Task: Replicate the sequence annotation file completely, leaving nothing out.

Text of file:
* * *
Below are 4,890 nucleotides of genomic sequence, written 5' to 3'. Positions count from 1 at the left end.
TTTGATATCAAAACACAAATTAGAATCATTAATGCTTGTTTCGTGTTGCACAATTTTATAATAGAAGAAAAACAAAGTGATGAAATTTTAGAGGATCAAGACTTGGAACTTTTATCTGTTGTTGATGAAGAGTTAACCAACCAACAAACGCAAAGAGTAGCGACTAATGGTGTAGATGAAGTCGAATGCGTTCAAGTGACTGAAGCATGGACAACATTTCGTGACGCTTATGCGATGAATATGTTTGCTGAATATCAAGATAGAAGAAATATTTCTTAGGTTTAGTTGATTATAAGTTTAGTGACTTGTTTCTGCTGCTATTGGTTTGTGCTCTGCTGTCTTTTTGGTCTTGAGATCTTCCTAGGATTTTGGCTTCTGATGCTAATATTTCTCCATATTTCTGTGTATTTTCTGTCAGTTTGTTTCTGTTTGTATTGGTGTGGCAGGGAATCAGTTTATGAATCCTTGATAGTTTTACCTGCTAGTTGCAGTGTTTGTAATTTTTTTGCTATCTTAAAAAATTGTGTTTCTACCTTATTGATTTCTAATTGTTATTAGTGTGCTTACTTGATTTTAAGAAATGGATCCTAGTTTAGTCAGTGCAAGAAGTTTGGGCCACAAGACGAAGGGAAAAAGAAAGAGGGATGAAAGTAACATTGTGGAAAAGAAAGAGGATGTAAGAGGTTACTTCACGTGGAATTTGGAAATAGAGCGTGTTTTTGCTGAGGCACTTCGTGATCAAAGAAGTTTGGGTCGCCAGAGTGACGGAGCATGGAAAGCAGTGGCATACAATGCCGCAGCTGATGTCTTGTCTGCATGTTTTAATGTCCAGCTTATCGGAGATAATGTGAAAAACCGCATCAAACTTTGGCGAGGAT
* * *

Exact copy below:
Below are 4,890 nucleotides of genomic sequence, written 5' to 3'. Positions count from 1 at the left end.
TTTGATATCAAAACACAAATTAGAATCATTAATGCTTGTTTCGTGTTGCACAATTTTATAATAGAAGAAAAACAAAGTGATGAAATTTTAGAGGATCAAGACTTGGAACTTTTATCTGTTGTTGATGAAGAGTTAACCAACCAACAAACGCAAAGAGTAGCGACTAATGGTGTAGATGAAGTCGAATGCGTTCAAGTGACTGAAGCATGGACAACATTTCGTGACGCTTATGCGATGAATATGTTTGCTGAATATCAAGATAGAAGAAATATTTCTTAGGTTTAGTTGATTATAAGTTTAGTGACTTGTTTCTGCTGCTATTGGTTTGTGCTCTGCTGTCTTTTTGGTCTTGAGATCTTCCTAGGATTTTGGCTTCTGATGCTAATATTTCTCCATATTTCTGTGTATTTTCTGTCAGTTTGTTTCTGTTTGTATTGGTGTGGCAGGGAATCAGTTTATGAATCCTTGATAGTTTTACCTGCTAGTTGCAGTGTTTGTAATTTTTTTGCTATCTTAAAAAATTGTGTTTCTACCTTATTGATTTCTAATTGTTATTAGTGTGCTTACTTGATTTTAAGAAATGGATCCTAGTTTAGTCAGTGCAAGAAGTTTGGGCCACAAGACGAAGGGAAAAAGAAAGAGGGATGAAAGTAACATTGTGGAAAAGAAAGAGGATGTAAGAGGTTACTTCACGTGGAATTTGGAAATAGAGCGTGTTTTTGCTGAGGCACTTCGTGATCAAAGAAGTTTGGGTCGCCAGAGTGACGGAGCATGGAAAGCAGTGGCATACAATGCCGCAGCTGATGTCTTGTCTGCATGTTTTAATGTCCAGCTTATCGGAGATAATGTGAAAAACCGCATCAAACTTTGGCGAGGAT